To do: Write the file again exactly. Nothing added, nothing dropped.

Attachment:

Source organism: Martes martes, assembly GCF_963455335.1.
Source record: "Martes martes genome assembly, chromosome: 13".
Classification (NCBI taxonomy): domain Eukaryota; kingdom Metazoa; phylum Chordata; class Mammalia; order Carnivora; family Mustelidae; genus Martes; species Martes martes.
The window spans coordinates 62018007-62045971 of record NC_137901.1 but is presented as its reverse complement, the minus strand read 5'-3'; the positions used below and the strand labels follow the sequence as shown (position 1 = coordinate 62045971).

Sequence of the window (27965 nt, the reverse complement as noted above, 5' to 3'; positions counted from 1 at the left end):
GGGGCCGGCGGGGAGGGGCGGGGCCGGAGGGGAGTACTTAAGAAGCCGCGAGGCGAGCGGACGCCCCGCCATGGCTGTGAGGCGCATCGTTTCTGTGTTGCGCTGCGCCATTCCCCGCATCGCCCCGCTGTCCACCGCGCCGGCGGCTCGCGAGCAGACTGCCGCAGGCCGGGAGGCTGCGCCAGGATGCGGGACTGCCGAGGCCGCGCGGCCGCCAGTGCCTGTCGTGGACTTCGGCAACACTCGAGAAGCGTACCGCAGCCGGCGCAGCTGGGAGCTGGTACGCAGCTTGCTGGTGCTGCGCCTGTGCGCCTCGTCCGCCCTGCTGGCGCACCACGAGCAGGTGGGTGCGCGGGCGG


Source organism: Martes martes, assembly GCF_963455335.1.
Source record: "Martes martes genome assembly, chromosome: 13".
Classification (NCBI taxonomy): domain Eukaryota; kingdom Metazoa; phylum Chordata; class Mammalia; order Carnivora; family Mustelidae; genus Martes; species Martes martes.
The window spans coordinates 62018007-62045971 of record NC_137901.1 but is presented as its reverse complement, the minus strand read 5'-3'; the positions used below and the strand labels follow the sequence as shown (position 1 = coordinate 62045971).

Sequence of the window (27965 nt, the reverse complement as noted above, 5' to 3'; positions counted from 1 at the left end):
GGGGCCGGCGGGGAGGGGCGGGGCCGGAGGGGAGTACTTAAGAAGCCGCGAGGCGAGCGGACGCCCCGCCATGGCTGTGAGGCGCATCGTTTCTGTGTTGCGCTGCGCCATTCCCCGCATCGCCCCGCTGTCCACCGCGCCGGCGGCTCGCGAGCAGACTGCCGCAGGCCGGGAGGCTGCGCCAGGATGCGGGACTGCCGAGGCCGCGCGGCCGCCAGTGCCTGTCGTGGACTTCGGCAACACTCGAGAAGCGTACCGCAGCCGGCGCAGCTGGGAGCTGGTACGCAGCTTGCTGGTGCTGCGCCTGTGCGCCTCGTCCGCCCTGCTGGCGCACCACGAGCAGGTGGGTGCGCGGGCGG